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A Box full of Memories...Making a visit to a Long-Term Care Home or an Elder’s personal residence more meaningful

Posted Jun 1st, 2014 in Long-Term Care, Retirement, Tips, Dementia

A Box full of Memories...Making a visit to a Long-Term Care Home or an Elder’s personal residence more meaningful

Close your eyes for a moment.  If I were to give you an empty box from a long forgotten gift, or an “old school” hat box, and told you to fill it with items that best described YOU; what would you place in it?

Given the task if this was my life, my children would say that there must be pictures of my family, my father’s WW 2 beret, art work from my grandchildren, a stuffed monkey (I love monkeys), something leopard (I wore it before it became fashionable), my boxing t-shirt (Muay Thai, the most fun ever), some weird multi angular piece of clothing (there can never be enough detail), my Kit Kat clock with the moving eyes (are you looking at me), my favourite purse (okay which one was that), red licorice (not black), a golf glove (ok a girl can try), and the list goes on.

At this point you are probably thinking that this eclectic mix of items makes no sense at all...but it does to me.  These items each have a story that when woven together evoke memories of my life.  For someone who knows and loves me there is a deep and significant meaning behind every piece of memorabilia.

Creating a memory box for someone with dementia, or an aging senior is a wonderful and fulfilling journey.  At times when words are lost during visits and the conversation is halting, what better way to evoke a memory than to share a piece of history?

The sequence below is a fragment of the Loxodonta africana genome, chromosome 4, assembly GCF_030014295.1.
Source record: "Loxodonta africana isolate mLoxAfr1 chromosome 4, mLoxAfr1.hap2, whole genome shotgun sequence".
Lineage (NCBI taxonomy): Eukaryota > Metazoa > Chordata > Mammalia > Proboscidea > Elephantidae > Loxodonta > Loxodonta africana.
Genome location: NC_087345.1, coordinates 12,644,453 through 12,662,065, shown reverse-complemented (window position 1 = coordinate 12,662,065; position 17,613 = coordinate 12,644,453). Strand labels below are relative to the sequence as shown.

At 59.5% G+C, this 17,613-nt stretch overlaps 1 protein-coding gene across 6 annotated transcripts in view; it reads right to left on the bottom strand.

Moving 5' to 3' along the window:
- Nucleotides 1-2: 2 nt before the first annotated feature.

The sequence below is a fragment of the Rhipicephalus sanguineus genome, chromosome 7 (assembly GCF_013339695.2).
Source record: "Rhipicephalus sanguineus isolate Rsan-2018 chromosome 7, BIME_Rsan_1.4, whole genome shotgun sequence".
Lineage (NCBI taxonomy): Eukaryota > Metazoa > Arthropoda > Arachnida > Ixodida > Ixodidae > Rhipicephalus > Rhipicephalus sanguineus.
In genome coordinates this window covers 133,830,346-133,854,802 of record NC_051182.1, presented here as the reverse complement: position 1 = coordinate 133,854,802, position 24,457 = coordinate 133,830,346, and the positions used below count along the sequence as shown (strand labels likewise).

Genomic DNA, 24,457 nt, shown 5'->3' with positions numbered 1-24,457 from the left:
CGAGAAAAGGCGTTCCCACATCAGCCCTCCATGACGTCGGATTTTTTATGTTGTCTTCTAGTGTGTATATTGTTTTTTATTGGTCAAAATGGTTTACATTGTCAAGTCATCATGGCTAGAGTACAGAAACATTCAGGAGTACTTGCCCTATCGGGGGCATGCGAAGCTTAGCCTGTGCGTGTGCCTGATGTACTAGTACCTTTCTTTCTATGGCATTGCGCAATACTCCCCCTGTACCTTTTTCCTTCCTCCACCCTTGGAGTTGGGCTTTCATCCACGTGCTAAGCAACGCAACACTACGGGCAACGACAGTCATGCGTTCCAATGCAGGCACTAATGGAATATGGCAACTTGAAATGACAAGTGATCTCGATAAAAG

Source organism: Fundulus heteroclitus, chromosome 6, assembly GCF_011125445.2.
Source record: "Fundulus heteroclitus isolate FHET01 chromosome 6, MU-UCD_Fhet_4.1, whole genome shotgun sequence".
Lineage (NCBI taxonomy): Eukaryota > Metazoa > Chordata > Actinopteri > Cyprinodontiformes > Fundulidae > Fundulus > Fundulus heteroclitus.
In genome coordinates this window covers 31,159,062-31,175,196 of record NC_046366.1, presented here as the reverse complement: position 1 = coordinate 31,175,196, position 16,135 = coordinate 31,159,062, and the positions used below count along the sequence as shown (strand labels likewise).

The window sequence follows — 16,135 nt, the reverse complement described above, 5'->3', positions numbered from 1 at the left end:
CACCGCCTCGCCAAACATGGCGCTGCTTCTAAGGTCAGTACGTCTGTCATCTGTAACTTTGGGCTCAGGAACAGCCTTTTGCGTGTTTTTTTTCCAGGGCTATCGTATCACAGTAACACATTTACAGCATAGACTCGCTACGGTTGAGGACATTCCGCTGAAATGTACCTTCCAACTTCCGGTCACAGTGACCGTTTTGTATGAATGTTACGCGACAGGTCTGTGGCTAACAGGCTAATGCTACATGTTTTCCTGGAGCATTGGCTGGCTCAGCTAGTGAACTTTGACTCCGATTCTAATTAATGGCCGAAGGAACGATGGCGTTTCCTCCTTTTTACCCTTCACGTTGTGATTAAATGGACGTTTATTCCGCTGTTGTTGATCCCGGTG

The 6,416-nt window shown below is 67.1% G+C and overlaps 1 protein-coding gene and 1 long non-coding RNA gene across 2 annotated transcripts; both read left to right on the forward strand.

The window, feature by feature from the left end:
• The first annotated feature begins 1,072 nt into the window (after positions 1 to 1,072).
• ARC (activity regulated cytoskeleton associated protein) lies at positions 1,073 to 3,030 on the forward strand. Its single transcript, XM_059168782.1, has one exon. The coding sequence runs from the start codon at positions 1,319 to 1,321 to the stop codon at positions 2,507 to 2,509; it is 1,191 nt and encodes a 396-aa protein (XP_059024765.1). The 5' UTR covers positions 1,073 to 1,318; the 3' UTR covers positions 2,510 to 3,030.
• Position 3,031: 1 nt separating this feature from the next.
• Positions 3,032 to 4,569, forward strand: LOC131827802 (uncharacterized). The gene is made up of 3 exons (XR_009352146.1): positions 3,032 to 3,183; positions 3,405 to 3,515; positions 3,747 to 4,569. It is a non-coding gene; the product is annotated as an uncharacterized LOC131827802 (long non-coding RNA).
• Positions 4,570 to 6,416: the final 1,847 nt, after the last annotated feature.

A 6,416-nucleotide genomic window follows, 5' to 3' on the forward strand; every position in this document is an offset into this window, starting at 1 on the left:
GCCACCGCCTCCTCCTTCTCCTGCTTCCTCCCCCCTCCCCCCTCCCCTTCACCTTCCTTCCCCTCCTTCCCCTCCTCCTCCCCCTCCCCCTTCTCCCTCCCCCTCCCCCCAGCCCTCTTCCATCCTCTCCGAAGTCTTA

Suddenly the visit becomes about legacy, flashes of past experiences, laughter from the joy of recounting adventures, and an opportunity to peer into the essence of a life lived long and well.

In creating a memory box, take the time to think about items that would evoke positive, meaningful past experiences.  If an Elder has advanced dementia, think tactile; items that when touched stimulate the senses. A soft velvet lining in an antique purse, the texture of lamb’s wool from a piece of a loved blanket, the smooth cool touch of leather from a worn, well used wallet; the boundaries are your imagination.  

Is there a fragrance or signature powder that was part of a daily routine? Perhaps a hint of lavender, a scent from flowers grown in a family garden, a talc with an aroma, or that lovely white dusting powder in the decorative compact.

Think the sounds of the big bands and the music of the era; is there a recording to share that turns the pages of time?  Is there an "old school" record in your archives that can be used as a memory cue?  If not, look for a 78rpm record at yard sales or antique stores; even if the music cannot be played, the visual and tactile experience of handing the item will evoke memories.

How about the taste of that famous British tea (make a cup while visiting), the cookies from the “old country,” the dark chocolate that melts so quickly there is no choice but to have a second helping?  Is there a related cultural shop where special treats and familiar items can be purchased?

Think visual, those familiar photos; favourite places to travel, family gatherings and of course the old homestead. A beautifully crafted piece of a patch work quilt, an old holiday card or a handmade item have the ability to stir emotions deep beneath the surface. 

When creating the special memory tool kit, try using zip lock bags to separate items with scents, and to keep edible contents fresh.  Be mindful of safety; include things that will not spoil over a period of time.  Some elders with dementia may ingest items that appear to be foodstuffs because the ability to recall the item’s purpose has been lost. This can include perfumes and any liquids in a bottle. Nontoxic items please!

The key purpose of the memory box is to spend time sharing, evoking memories, using the senses to recall familiar items, and encouraging a shared meaningful visit. What better way to spend time with an elder than to use a customized, uniquely created tool to explore and peer through a window into their past?  

Even if an individual has lost the ability to communicate verbally, it is quite possible that the items, once shared, will communicate on a deeper level.  

Imagine the empowerment of reliving moments of the past; an area where Elders with dementia are experts.  

Imagine creating emotional imagery when words have been lost.  

Imagine making a special Elder feel valued and embraced. 

Imagine how the experience will make you feel.

So get creating and go visit!  

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